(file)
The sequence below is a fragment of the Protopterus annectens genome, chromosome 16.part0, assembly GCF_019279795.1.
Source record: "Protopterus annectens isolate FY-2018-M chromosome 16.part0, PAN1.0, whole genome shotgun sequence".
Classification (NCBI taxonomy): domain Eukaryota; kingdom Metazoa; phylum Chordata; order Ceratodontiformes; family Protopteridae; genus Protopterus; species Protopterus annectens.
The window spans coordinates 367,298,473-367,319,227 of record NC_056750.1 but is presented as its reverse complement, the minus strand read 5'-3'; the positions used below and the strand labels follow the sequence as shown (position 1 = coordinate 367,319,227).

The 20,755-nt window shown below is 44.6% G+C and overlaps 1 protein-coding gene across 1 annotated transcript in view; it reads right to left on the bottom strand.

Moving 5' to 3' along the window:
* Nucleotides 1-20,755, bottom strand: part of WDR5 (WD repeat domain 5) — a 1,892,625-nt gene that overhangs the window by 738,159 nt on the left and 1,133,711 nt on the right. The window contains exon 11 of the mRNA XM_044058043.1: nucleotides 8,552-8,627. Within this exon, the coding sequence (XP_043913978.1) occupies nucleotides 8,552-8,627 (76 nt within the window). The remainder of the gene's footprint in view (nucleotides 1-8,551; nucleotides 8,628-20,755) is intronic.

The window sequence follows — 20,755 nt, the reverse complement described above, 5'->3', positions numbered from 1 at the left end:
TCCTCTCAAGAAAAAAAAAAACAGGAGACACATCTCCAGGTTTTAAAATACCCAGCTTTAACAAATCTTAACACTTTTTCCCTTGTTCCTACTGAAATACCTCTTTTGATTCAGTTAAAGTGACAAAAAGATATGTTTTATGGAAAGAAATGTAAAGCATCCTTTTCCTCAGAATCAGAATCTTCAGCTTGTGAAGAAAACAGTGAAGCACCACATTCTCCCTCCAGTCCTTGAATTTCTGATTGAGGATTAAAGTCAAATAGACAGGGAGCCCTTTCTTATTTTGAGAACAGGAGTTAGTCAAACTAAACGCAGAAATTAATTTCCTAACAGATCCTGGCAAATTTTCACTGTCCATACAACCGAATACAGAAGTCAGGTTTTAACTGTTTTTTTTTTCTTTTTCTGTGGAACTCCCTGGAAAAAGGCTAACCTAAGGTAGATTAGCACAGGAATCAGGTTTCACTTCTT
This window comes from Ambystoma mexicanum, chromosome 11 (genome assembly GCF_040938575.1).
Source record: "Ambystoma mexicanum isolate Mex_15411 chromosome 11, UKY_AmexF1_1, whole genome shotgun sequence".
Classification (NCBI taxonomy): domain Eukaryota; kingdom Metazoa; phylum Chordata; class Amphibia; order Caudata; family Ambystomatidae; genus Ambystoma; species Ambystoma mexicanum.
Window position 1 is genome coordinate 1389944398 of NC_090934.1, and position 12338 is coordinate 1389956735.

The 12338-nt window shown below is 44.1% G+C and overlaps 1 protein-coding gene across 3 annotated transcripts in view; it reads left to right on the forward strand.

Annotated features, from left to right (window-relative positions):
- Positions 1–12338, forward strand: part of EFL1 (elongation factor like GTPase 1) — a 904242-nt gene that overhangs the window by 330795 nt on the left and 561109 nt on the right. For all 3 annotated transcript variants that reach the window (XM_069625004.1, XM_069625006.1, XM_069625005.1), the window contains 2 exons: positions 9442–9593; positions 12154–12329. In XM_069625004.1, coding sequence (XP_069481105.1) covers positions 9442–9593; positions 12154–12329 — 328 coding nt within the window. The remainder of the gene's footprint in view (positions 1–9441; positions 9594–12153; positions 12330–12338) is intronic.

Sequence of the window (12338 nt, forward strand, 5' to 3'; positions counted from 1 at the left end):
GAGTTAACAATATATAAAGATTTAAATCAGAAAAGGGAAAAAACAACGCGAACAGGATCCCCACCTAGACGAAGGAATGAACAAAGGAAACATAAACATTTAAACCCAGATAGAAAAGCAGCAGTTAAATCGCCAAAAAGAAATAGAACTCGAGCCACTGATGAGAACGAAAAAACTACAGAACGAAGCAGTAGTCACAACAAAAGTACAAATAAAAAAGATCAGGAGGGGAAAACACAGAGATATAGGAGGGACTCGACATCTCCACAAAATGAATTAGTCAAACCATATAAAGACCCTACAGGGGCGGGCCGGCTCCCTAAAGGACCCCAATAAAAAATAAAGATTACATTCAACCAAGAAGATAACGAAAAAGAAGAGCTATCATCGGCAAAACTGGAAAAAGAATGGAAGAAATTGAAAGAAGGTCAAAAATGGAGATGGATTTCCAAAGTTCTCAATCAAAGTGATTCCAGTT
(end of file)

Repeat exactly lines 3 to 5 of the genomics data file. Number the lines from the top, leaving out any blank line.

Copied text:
Classification (NCBI taxonomy): domain Eukaryota; kingdom Metazoa; phylum Chordata; order Ceratodontiformes; family Protopteridae; genus Protopterus; species Protopterus annectens.
The window spans coordinates 367,298,473-367,319,227 of record NC_056750.1 but is presented as its reverse complement, the minus strand read 5'-3'; the positions used below and the strand labels follow the sequence as shown (position 1 = coordinate 367,319,227).

The 20,755-nt window shown below is 44.6% G+C and overlaps 1 protein-coding gene across 1 annotated transcript in view; it reads right to left on the bottom strand.